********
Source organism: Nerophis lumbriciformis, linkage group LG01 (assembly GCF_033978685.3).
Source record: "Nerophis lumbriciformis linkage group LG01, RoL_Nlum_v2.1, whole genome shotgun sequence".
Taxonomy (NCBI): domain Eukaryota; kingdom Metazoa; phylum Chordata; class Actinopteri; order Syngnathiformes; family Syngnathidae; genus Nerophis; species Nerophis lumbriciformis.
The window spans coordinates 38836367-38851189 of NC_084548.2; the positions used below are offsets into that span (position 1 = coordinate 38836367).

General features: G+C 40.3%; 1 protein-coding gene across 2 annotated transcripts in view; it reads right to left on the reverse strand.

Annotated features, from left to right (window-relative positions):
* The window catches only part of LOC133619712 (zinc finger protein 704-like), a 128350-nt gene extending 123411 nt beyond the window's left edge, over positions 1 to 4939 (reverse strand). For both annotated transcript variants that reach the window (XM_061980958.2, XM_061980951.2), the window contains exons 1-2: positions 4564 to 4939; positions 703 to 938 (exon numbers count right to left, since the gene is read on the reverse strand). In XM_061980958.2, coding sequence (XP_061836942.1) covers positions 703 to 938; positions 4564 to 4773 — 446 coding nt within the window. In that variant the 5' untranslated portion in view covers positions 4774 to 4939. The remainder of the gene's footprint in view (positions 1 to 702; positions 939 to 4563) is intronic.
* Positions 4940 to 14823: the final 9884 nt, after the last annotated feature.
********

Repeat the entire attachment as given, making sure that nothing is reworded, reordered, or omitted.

Source organism: Nerophis lumbriciformis, linkage group LG01 (assembly GCF_033978685.3).
Source record: "Nerophis lumbriciformis linkage group LG01, RoL_Nlum_v2.1, whole genome shotgun sequence".
Taxonomy (NCBI): domain Eukaryota; kingdom Metazoa; phylum Chordata; class Actinopteri; order Syngnathiformes; family Syngnathidae; genus Nerophis; species Nerophis lumbriciformis.
The window spans coordinates 38836367-38851189 of NC_084548.2; the positions used below are offsets into that span (position 1 = coordinate 38836367).

General features: G+C 40.3%; 1 protein-coding gene across 2 annotated transcripts in view; it reads right to left on the reverse strand.

Annotated features, from left to right (window-relative positions):
* The window catches only part of LOC133619712 (zinc finger protein 704-like), a 128350-nt gene extending 123411 nt beyond the window's left edge, over positions 1 to 4939 (reverse strand). For both annotated transcript variants that reach the window (XM_061980958.2, XM_061980951.2), the window contains exons 1-2: positions 4564 to 4939; positions 703 to 938 (exon numbers count right to left, since the gene is read on the reverse strand). In XM_061980958.2, coding sequence (XP_061836942.1) covers positions 703 to 938; positions 4564 to 4773 — 446 coding nt within the window. In that variant the 5' untranslated portion in view covers positions 4774 to 4939. The remainder of the gene's footprint in view (positions 1 to 702; positions 939 to 4563) is intronic.
* Positions 4940 to 14823: the final 9884 nt, after the last annotated feature.